I’m still working on my performance counter library. I’ve got parent and child objects working and multiple instances and I have a sample server that publishes performance data using two objects, one for the executable (io threads, sockets and buffers in use, etc) and one for each of the server instances within the executable (connections active, bytes/sec, etc). The per server instance counters have the server executable as a parent and it has some totaled up counters for each instance… In turn there’s a _Total instance in the server executable object’s instances and that totals all executables… You can run multiple servers and they all just plug themselves in to the system and show their counters. It’s nice and provides the functionality that one of my clients might need, which is handy, and exposes functionality that should have been exposed anyway…
Once I got all of the above working on my x64 dev box I decided to try a build on my older 32-bit XP box. Everything was good (once I dealt with the fact that the
InterlockedIncrement64() family of functions exist in the headers but not in Kernel32.lib on the 32-bit XP box and so I was getting a run-time failure). However, registering the counters caused
perfmon on the XP box to hang, it got to the point where it should display counters and just stopped. This was the problem that I was having with the side by side installation of 32-bit and 64-bit counter dlls on the Vista machine… What was strange was the the calls to
OutputDebugString() that I’d put into the performance counter dll’s
Open() call were working, the dll was being opened, the call to open was returning without error and then, at some point after that,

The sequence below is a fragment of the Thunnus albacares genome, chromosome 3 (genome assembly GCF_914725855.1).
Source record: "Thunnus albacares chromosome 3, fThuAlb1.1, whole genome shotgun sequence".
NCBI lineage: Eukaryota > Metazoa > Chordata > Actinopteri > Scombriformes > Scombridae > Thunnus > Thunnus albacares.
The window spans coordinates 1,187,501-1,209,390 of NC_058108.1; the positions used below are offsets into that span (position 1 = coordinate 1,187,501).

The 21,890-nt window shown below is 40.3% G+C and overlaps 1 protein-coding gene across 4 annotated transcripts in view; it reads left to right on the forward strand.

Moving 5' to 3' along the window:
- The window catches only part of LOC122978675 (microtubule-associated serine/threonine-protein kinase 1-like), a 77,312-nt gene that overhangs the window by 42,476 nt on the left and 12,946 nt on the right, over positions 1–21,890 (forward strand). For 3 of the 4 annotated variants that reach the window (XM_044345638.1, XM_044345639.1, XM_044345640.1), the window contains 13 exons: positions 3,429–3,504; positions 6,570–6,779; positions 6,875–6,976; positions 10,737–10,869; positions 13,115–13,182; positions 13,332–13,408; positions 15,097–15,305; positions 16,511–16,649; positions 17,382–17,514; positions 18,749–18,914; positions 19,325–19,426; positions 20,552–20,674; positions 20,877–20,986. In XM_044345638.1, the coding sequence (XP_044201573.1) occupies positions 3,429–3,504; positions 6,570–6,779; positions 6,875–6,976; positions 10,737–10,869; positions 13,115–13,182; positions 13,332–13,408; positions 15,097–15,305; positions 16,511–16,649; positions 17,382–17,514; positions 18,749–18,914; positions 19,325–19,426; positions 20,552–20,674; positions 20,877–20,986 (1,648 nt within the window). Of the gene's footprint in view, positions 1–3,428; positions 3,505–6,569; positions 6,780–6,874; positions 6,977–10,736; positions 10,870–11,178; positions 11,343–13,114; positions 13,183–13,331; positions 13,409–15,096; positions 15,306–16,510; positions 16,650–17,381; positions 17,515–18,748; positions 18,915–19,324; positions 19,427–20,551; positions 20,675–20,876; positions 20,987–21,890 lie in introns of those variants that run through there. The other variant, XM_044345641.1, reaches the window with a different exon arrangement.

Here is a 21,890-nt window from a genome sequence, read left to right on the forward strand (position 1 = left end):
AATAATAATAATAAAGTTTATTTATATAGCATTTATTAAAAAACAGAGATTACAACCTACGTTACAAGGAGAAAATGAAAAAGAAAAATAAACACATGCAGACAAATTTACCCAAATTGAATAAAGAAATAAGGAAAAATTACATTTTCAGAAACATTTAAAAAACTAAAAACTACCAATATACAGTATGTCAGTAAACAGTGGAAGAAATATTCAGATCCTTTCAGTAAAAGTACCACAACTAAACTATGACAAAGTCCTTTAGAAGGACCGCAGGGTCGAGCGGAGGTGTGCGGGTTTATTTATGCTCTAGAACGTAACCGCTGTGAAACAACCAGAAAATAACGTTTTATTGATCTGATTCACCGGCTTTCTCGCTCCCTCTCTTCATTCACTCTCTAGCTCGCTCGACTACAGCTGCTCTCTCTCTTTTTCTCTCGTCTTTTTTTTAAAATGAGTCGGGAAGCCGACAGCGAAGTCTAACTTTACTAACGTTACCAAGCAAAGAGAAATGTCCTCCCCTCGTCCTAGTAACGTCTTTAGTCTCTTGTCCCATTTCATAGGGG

perfmon simply died inside. The shell and GUI remained somewhat responsive for a period of time but there was no monitoring going on.
I shut down my boxes, wandered off to the station to meet Gaelle after her skate and let the problem float around in my head looking for a solution… Sometime later I was just about to drift off to sleep when I realised what the issue was. Calling convention. Way back at the start of the project I’d had some issues with getting the counter dll exports working and had changed the calling convention to explicitly be
__cdecl. This worked fine, on x64 (because all of the calling convention compiler modifiers are ignored on x64 and there’s only one calling convention!) and looked like it worked back on Win32, well it gave the right entry points… However, a moment’s thought (or a quick look at this dummy’s guide to win32 calling conventions) will reveal that if the calling code expects a function to use
__stdcall and the called code is actually using
__cdecl then Bad Things will happen when the stack is cleaned up by both parties… Of course the name mangling is supposed to be different to help protect you from this, but, well…
So, this morning I adjusted the code so that it built as
WINAPI actually, on both platforms and then used some
#pragma magic to rename the exports to the desired names on Win32. The result is that I now have side-by-side performance counters working on x64 and the 32-bit code works on XP! Woo!
Tasks for today include writing a test to prevent the calling convention issue biting me again with this code and then adding multi-language counter and help string support. Once that’s done it’s pretty much all over bar the refactoring.